DUBLIN, May 8 (Reuters) - Ireland began the syndicated sale of a new 2050 bond on Thursday that a source said could raise around 3 billion euros.
It opened books on the benchmark issue at 50 basis points over mid-swaps, lead bankers on the deal said. That implies a yield of around 1.55 percent, according to current pricing.
Ireland, which has already raised over 5.5 billion euros of a planned 14 billion to 18 billion euros of long-term debt issuance this year, said on Tuesday it planned to issue the new bond in the near future.
The syndicated deal replaces a bond auction that had been scheduled for Thursday after Cyprus’s recent first 30-year bond sale was overloaded with orders.
The use of syndication broadens the investor base for the bonds, allowing smaller euro zone countries to compete with the larger countries that can attract demand because of their benchmark status. Using banks to find demand should also help secure more aggressive pricing and ensure liquid trading.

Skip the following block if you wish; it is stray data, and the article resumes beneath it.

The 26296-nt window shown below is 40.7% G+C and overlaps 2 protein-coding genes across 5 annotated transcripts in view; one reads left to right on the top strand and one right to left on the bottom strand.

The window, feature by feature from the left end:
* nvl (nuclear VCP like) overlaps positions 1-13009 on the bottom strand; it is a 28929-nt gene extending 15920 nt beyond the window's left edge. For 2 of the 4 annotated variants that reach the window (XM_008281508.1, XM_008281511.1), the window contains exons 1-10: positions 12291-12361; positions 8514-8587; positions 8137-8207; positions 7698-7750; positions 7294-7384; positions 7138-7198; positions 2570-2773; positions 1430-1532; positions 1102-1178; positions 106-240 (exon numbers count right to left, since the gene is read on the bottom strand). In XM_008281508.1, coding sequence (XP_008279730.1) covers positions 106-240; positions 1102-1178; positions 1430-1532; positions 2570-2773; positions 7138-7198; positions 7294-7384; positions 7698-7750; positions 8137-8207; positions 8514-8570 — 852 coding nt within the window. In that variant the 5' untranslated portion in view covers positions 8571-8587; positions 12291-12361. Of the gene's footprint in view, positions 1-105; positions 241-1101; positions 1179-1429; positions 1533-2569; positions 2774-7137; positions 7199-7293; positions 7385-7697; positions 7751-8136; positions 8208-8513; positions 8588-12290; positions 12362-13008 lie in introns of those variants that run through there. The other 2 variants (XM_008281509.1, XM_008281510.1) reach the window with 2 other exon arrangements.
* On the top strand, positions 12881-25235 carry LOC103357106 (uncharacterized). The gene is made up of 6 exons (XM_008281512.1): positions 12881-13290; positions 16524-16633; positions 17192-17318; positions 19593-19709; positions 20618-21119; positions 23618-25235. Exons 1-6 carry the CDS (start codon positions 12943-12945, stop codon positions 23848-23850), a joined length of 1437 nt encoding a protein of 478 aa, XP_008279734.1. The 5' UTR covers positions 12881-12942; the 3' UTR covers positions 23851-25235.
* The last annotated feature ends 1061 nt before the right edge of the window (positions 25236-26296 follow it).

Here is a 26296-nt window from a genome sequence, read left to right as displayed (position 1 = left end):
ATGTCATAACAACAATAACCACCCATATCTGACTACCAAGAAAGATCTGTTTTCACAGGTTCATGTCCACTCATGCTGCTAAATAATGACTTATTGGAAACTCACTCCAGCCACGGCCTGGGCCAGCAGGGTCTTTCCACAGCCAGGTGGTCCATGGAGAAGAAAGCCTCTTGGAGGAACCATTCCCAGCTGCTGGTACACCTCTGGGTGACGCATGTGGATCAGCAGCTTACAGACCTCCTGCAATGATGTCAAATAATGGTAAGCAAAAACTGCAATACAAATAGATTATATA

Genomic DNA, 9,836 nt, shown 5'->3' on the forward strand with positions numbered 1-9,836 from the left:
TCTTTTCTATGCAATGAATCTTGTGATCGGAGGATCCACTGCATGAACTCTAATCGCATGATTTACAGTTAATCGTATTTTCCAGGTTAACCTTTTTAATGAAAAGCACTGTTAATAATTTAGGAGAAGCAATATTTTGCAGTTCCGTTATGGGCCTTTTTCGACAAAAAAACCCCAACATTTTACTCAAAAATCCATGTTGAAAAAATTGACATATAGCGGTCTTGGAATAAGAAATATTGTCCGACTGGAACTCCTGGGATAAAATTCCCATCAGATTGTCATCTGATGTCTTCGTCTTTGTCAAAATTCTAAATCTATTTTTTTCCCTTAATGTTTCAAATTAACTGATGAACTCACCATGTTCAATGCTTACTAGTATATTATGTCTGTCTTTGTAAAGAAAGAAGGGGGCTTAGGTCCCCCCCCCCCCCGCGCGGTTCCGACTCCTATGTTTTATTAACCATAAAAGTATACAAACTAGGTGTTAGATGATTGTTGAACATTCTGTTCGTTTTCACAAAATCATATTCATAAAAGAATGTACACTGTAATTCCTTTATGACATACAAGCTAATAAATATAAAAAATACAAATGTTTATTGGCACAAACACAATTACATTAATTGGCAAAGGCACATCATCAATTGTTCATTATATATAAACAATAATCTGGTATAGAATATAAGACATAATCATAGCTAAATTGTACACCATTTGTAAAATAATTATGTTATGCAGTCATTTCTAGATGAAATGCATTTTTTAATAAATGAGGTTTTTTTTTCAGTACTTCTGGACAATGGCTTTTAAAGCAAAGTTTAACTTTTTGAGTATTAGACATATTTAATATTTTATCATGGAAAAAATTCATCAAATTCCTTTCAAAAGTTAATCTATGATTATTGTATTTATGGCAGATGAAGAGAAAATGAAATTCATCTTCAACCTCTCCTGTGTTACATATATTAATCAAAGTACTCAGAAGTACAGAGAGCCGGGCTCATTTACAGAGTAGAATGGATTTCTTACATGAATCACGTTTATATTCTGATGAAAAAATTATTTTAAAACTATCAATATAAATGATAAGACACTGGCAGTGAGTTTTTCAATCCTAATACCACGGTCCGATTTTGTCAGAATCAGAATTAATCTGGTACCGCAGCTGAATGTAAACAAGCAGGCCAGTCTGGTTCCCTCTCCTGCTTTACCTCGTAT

High demand for long maturities — with Ireland an active seller in recent years — shows how much Europe’s bond market is adjusting to expectations of persistently low interest rates and central bank stimulus.
Barclays, BNP Paribas, Cantor Fitzgerald Ireland Ltd, Danske Bank, Deutsche Bank and Goldman Sachs are joint lead managers for the transaction. (Reporting by Graham Fahy in Dublin, Abhinav Ramnara in London; editing by Larry King)